There is significant overlap between the goals of two urban imperatives – sustainability and resilience – and current research highlights synergies. However, few studies are able to test this assumption under disruptive conditions. This paper questions the relevance of green building features to support resilience during a disruption, relying on fieldwork conducted at a green multifamily building before and after the 2012 Hurricane Sandy. Findings indicate that the building fared well during the storm, but much of the green infrastructure was bypassed during preparations; thus, the building performed largely as a conventional building. Although green features can potentially provide redundancies or substitutes for several building services, the characteristics that fostered the successful performance of the study building during the storm – effective building management, a superior location, and residents with resources – outweighed the importance of the green infrastructure. This finding highlights the need to redefine the goals of sustainability and resilience to ensure synergies. It identifies highly trained, empowered operating staff as the key. This research posits that current views of resilience can be expanded to include purposeful systems, or a system’s ability to continue to serve its end-users’ specific purposes while in an atypical state, even during a shock.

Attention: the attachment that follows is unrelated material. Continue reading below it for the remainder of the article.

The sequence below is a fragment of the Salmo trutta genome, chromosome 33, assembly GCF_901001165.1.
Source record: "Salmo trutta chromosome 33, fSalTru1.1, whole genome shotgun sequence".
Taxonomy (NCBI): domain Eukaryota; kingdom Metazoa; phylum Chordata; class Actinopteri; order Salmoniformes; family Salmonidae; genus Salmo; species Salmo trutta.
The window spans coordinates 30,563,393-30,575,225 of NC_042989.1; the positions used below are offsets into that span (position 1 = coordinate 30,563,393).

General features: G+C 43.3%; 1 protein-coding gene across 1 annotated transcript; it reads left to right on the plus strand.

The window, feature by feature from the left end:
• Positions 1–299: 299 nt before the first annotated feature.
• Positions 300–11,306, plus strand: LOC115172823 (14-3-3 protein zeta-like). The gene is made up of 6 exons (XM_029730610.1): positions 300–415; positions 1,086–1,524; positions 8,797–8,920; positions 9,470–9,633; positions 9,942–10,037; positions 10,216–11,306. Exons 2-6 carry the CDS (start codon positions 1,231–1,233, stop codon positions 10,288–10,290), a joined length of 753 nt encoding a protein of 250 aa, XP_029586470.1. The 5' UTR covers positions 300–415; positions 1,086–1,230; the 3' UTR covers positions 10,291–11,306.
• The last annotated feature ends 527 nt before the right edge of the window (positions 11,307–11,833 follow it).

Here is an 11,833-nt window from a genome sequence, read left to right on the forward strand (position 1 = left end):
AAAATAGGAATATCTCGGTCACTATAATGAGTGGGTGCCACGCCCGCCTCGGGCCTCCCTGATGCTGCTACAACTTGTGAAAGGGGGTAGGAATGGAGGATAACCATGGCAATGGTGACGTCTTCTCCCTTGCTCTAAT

Assessing “green” and “resilient” building features using a purposeful systems approach
Hewitt, Elizabeth; Oberg, Angela; Coronado, Carla; Andrews, Clinton. (2019) “Assessing “green” and “resilient” building features using a purposeful systems approach” Sustainable Cities and Society 48 (2019) 101546. https://doi.org/10.1016/j.scs.2019.101546